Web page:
The smallest distinct objects making up the portion of reality apprehended by the physical senses in 3S-1t, i.e. that which we call physical reality, are spinning because of asymmetry and the force of the natural universal expansion that occurs as long as there is no external resistance. If there were no additional dimensions and/or features to restore symmetry, and no limit to the acceleration of rotational velocity, physical particles would contract to nothingness, any finite universe would expand rapidly to maximum entropy as predicted by the second law of thermodynamics for finite systems. But, due to the relativistic limit of light speed on the accelerated rotational velocity of elementary particles in 3S-1t, the quantized content of the most elementary particle must conform to the smallest possible symmetric volume, because contraction to a smaller volume would accelerate the rotational velocity of the localized particle to light speed in 3S-1t, making its mass (inertial resistance) infinite. That minimal volume occupied by the most elementary of particles is the finite quantum distinction replacing the infinitesimal of Newton/Leibniz calculus, and it provides the logical volumetric equivalence unit upon which to base all measurements of the substance of reality.

We can define this minimal volume as the unitary volume of extent, and its content as the unitary quantity of mass and energy. The mass/energy relationship (E=mc2) is linear, since in the 3S-1t context, c2 is a constant, allowing us to define unitary mass and unitary energy as the quantity of each that can occupy the finite rotational unitary volume. This fits nicely with what we know about elementary particles: All elementary particles behave in the same way prior to impacting on a receptor when encountering restricting physical structures like apertures or slits. A particle of unitary mass occupying a unitary volume could be an electron, and a particle of unitary energy occupying a unitary volume before expansion as radiant energy, could be a photon. Einstein explained this equivalence between electrons and photons and Planck’s constant in a paper published in 1905. 

This brings us to a very interesting problem: what happens when we combine multiples of the unitary volumes of mass/energy to form more complex particles? How do we obtain protons and neutrons to form the stable elemental structures of the physical universe?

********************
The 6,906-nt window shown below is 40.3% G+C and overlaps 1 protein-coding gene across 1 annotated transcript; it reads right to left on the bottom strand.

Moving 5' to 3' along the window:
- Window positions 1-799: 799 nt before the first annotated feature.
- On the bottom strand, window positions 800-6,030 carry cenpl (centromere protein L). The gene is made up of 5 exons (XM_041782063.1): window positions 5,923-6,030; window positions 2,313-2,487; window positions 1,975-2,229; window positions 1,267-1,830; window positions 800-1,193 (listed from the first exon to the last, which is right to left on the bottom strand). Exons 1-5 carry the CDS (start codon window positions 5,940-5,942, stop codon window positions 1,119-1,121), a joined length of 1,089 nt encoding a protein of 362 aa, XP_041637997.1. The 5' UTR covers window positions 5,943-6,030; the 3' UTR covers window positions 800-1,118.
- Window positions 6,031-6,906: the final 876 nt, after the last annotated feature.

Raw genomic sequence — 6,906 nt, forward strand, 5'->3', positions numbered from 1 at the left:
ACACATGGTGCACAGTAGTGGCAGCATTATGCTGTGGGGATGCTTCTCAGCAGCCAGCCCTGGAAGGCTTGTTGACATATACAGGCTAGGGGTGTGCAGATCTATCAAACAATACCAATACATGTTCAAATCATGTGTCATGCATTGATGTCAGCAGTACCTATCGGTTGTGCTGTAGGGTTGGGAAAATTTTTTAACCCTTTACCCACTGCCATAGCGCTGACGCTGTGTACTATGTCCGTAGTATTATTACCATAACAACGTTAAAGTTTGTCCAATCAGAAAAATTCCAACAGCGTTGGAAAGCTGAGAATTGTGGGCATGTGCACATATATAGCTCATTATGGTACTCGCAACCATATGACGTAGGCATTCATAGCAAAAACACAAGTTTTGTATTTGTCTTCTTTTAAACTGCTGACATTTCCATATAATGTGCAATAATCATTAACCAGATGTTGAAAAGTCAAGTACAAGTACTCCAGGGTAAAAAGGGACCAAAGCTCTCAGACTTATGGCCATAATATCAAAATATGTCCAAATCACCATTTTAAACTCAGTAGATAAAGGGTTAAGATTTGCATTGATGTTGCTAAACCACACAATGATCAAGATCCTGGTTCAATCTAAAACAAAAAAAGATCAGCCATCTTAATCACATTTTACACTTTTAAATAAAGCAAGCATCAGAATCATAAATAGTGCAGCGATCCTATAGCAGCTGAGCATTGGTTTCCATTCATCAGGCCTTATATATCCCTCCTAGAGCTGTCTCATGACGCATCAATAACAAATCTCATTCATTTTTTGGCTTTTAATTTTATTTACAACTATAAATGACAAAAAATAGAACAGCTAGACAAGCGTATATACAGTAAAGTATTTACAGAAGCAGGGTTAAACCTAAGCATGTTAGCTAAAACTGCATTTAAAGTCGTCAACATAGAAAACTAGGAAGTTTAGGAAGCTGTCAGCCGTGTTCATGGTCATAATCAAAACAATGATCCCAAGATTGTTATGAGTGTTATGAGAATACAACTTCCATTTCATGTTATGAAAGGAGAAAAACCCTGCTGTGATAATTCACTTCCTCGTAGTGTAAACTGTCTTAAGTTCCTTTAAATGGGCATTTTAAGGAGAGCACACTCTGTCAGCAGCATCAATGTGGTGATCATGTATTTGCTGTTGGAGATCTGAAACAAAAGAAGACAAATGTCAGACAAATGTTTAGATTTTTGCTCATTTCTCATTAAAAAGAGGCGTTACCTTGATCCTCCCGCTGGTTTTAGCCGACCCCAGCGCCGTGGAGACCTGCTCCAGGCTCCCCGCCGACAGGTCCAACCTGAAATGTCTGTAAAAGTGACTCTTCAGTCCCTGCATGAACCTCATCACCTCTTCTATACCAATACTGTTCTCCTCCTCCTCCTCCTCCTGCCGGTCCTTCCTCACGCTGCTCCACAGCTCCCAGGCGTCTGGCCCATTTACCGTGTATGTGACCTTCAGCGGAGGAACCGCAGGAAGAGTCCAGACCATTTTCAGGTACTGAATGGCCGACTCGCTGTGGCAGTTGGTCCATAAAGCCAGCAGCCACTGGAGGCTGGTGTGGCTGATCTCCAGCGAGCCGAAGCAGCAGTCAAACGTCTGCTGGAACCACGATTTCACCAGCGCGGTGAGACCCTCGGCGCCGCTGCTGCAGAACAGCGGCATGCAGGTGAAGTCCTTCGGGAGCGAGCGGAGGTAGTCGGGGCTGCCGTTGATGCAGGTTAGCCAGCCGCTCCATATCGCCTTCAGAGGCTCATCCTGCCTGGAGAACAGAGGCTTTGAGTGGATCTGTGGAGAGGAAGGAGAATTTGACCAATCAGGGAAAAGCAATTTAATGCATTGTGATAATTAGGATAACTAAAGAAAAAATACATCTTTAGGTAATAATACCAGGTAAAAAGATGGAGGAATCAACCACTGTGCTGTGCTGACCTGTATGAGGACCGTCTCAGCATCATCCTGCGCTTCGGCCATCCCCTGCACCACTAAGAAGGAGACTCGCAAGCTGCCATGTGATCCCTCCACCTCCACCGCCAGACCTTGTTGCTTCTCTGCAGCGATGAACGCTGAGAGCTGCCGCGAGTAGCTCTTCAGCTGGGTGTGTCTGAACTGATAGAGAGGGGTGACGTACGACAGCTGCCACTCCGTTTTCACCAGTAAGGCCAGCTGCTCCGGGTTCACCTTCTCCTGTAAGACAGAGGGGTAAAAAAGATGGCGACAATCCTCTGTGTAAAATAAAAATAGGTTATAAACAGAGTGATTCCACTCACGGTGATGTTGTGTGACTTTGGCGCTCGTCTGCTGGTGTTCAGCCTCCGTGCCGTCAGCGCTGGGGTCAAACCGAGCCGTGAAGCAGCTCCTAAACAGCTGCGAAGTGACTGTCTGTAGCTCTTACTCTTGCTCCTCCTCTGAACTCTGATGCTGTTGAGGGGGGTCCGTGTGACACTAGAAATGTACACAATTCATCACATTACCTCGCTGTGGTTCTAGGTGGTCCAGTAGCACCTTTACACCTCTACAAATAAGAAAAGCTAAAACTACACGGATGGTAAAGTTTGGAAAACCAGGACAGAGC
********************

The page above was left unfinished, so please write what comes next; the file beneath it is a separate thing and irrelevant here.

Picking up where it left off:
When we view the spinning elementary particles of the 3S-1T physical universe from the perspective of a nine-dimensional reality, we can begin to understand how Planck was quite correct when he said “there is no matter as such”. What we call matter, measured as mass, is not really “material” at the quantum level. What is it then that we are measuring when we weigh a physical object? The real measurement of mass is not weight, which varies with relative velocity and location and can be zero without any loss of substance; it is inertia, the resistance to motion. The illusion of solid matter arises from the fact that elementary particles resist accelerating forces due to the fact that they are spinning like tiny gyroscopes, and they resist any force acting to move them out of their planes of rotation. An elementary particle spinning in all three orthogonal planes of space resists lateral movement equally in any direction, and the measurement of that resistance is interpreted as mass.

Mass and energy, the two known forms of the substance of the physical universe, embedded in a nine-dimensional domain, form stable structures only under very specific mathematical and dimensionometric conditions. Without these conditions, no physical universe could exist because of the second law of thermodynamics23, which dictates that any finite physical system always decays toward maximum entropy, i.e. total disorder, lacking structure of any kind. If our universe were composed of random debris from an explosion originating from a mathematical singularity, because of the continuous operation of the second law of thermodynamics in an expanding debris field, simple particles accidentally formed by random mass/energy encounter, would decay before a new random encounter could occur and form a more complex combination, because the number random encounters would decrease as the debris field expands. If our physical universe is embedded in the nine-dimensional reality described by TDVP, it escapes this fate of dissolution. While it may change and evolve, its form, and even the way it evolves, will always reflect the intrinsic logical order and patterns of the transfinite substrate within which it is embedded. If this is correct, we have the answer to the question Leibniz regarded as the first and most important metaphysical question of all: We can explain why there is something instead of nothing.